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‘ [226] any improper motive or object in the order, for on the question of union and secession Mr. Floyd was then regarded throughout the country as a strong advocate of the Union and opponent of secession. He had recently published, over his own signature, in a Richmond paper, a letter on this subject, which gained him high credit at the North for his boldness in rebuking the pernicious views of many in his own State.’

The committee, then, in the third place, extended back their inquiry into the circumstances under which Secretary Floyd had a year before, in December, 1859, ordered the removal of one-fifth of the old percussion and flint-lock muskets from the Springfield armory, where they had accumulated in inconvenient numbers, to five Southern arsenals. The committee, after examining Colonel Craig, Captain Maynadier, and other witnesses, merely reported to the House the testimony they had taken, without in the slightest degree implicating the conduct of Secretary Floyd. Indeed, this testimony is wholly inconsistent with the existence of any improper motive on his part. He issued the order to Colonel Craig (December 29th, 1859) almost a year before Mr. Lincoln's election, several months before his nomination at Chicago, and before the Democratic party had destroyed its prospects of success by breaking up the Charleston Convention. Besides, Secretary Floyd was at the time, as he had always been, an open and avowed opponent of secession. Indeed, long afterwards, when the question had assumed a more serious aspect, we are informed, as already stated by Captain Maynadier, that he had in a Richmond paper boldly rebuked the advocates of this pernicious doctrine. The order and all the proceedings under it were duly recorded. The arms were not to be removed in haste, but ‘from time to time as may be most suitable for economy and transportation,’ and they were to be distributed among the arsenals, ‘in proportion to their respective means of proper storage.’ All was openly transacted, and the order was carried into execution by the Ordnance Bureau according to the usual course of administration, without any reference to the President.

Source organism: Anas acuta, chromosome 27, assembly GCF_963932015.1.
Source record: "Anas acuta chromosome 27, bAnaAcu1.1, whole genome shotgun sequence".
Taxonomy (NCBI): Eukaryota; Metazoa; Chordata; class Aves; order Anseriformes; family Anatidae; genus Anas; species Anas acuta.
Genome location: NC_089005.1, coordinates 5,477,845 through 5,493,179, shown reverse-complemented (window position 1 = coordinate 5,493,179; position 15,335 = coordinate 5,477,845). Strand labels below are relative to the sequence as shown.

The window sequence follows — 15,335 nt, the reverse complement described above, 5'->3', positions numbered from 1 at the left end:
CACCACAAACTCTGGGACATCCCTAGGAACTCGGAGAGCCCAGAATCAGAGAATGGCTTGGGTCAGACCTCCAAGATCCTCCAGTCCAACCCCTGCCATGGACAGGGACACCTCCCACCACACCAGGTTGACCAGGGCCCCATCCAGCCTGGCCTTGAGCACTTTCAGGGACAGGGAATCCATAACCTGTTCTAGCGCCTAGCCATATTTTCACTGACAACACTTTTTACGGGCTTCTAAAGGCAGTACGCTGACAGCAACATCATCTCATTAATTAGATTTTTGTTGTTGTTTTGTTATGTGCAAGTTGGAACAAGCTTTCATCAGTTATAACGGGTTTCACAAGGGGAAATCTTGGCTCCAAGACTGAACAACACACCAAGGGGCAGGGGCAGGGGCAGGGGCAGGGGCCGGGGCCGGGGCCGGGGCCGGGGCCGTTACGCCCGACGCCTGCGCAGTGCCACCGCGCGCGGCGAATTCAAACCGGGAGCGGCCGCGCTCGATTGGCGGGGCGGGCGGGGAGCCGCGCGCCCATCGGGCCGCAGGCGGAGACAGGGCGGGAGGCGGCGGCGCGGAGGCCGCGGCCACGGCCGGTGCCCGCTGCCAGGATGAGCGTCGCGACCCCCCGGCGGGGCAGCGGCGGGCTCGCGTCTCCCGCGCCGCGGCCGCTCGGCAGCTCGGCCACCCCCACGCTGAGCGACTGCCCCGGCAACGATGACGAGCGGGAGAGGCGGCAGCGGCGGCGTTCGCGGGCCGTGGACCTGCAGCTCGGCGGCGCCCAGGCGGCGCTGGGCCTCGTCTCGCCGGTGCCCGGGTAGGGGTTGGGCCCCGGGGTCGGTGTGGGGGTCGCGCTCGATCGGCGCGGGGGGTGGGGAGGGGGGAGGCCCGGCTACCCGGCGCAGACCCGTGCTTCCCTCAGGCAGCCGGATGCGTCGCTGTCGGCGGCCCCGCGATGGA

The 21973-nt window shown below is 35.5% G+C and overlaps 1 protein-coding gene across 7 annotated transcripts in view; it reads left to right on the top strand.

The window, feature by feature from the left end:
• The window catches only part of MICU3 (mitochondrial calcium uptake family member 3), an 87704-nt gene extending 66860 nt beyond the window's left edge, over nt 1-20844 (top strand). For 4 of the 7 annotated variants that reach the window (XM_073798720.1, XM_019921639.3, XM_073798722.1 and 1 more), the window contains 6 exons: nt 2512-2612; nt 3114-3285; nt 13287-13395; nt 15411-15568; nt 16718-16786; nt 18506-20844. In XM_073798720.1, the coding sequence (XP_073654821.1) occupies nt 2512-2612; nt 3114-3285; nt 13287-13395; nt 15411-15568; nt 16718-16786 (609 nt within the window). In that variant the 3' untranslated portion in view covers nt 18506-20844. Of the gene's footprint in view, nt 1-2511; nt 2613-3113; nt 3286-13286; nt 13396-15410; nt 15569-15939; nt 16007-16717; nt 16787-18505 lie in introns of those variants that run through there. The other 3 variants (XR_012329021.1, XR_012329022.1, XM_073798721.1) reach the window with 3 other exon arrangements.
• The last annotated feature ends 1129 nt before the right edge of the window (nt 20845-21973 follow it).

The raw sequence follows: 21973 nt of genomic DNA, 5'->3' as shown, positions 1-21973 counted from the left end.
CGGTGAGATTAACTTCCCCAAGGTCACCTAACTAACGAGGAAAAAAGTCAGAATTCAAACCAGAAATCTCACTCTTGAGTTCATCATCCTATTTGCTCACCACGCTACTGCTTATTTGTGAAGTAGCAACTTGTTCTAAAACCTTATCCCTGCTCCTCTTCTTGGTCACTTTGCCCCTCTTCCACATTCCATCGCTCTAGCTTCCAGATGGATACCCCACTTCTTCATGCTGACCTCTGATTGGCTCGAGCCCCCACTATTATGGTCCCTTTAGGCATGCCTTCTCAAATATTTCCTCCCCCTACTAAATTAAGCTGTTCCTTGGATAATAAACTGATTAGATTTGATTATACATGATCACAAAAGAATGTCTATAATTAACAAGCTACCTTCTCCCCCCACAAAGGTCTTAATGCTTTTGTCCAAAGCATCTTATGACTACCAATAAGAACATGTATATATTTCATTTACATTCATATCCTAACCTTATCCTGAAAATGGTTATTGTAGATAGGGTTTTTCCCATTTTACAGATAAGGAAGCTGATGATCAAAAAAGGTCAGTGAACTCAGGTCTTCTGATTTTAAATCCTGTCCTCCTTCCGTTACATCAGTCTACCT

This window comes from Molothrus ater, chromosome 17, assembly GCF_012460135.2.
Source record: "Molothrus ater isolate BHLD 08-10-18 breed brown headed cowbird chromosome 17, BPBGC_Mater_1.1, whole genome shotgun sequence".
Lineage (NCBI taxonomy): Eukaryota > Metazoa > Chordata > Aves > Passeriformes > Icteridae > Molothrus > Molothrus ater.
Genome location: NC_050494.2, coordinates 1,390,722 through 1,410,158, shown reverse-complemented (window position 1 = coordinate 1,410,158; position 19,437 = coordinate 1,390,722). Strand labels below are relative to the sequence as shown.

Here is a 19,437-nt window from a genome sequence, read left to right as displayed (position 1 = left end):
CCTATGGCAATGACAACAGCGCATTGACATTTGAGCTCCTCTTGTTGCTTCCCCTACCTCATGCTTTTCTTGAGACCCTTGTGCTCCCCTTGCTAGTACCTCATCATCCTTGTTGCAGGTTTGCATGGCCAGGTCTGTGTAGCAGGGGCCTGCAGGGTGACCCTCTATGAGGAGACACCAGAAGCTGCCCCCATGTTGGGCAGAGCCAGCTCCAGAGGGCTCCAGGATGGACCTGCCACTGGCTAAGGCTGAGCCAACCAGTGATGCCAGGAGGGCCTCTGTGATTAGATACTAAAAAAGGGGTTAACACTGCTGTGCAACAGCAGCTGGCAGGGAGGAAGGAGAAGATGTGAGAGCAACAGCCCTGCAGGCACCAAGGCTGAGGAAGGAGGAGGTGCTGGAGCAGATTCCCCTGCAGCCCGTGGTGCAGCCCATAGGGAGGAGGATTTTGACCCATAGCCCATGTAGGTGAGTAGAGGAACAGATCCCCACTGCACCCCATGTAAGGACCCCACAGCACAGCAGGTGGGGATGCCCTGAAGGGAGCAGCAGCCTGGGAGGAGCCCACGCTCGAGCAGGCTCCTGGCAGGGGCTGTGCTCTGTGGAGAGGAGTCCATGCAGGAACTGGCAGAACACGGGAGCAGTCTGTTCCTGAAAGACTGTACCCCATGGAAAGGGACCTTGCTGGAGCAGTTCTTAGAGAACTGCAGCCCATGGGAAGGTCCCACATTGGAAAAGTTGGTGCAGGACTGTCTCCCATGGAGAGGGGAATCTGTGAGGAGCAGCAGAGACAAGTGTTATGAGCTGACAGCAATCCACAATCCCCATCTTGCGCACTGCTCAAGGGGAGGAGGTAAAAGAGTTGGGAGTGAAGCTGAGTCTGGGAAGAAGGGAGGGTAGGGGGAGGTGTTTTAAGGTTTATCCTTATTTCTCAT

The United States had on hand 499,554, say 500,000 of these muskets. They were in every respect inferior to the new rifle

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